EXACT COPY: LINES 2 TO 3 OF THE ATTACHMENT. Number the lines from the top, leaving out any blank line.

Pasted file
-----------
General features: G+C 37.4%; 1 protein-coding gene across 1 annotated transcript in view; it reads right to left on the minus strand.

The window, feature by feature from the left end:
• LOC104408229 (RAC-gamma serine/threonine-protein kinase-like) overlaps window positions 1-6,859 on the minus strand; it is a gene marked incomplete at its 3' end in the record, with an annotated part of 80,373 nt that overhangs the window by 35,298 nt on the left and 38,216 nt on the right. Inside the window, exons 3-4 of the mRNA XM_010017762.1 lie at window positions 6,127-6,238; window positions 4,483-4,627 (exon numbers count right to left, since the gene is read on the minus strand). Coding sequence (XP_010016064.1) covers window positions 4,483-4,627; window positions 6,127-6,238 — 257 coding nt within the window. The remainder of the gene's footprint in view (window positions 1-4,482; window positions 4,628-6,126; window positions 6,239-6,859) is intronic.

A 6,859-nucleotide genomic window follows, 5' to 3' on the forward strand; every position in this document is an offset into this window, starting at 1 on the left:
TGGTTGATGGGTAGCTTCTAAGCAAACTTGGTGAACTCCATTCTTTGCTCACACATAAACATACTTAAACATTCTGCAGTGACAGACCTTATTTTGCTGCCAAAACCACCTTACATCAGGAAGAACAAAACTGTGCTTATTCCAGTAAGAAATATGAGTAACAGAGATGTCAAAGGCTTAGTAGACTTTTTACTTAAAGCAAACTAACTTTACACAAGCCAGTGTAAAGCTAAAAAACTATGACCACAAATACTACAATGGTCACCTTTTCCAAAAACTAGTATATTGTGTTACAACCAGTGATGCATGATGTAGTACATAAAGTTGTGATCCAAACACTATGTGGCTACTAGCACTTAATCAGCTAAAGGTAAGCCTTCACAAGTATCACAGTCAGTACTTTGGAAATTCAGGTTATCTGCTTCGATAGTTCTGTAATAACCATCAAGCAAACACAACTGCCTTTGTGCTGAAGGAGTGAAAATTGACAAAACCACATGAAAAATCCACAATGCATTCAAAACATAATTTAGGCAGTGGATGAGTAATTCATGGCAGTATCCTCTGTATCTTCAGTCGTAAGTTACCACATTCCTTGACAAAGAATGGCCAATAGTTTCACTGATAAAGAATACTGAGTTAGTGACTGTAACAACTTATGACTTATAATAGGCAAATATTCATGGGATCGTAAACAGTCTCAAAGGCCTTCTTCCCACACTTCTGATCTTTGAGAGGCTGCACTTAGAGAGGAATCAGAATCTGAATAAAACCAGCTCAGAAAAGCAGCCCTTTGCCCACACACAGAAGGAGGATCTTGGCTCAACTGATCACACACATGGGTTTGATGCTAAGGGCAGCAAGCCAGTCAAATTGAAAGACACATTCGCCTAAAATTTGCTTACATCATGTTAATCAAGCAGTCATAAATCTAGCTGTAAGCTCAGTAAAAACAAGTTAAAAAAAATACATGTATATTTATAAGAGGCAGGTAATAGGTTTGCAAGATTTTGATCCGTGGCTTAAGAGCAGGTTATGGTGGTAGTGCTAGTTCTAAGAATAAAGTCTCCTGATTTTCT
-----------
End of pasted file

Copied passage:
The window, feature by feature from the left end:
• LOC104408229 (RAC-gamma serine/threonine-protein kinase-like) overlaps window positions 1-6,859 on the minus strand; it is a gene marked incomplete at its 3' end in the record, with an annotated part of 80,373 nt that overhangs the window by 35,298 nt on the left and 38,216 nt on the right. Inside the window, exons 3-4 of the mRNA XM_010017762.1 lie at window positions 6,127-6,238; window positions 4,483-4,627 (exon numbers count right to left, since the gene is read on the minus strand). Coding sequence (XP_010016064.1) covers window positions 4,483-4,627; window positions 6,127-6,238 — 257 coding nt within the window. The remainder of the gene's footprint in view (window positions 1-4,482; window positions 4,628-6,126; window positions 6,239-6,859) is intronic.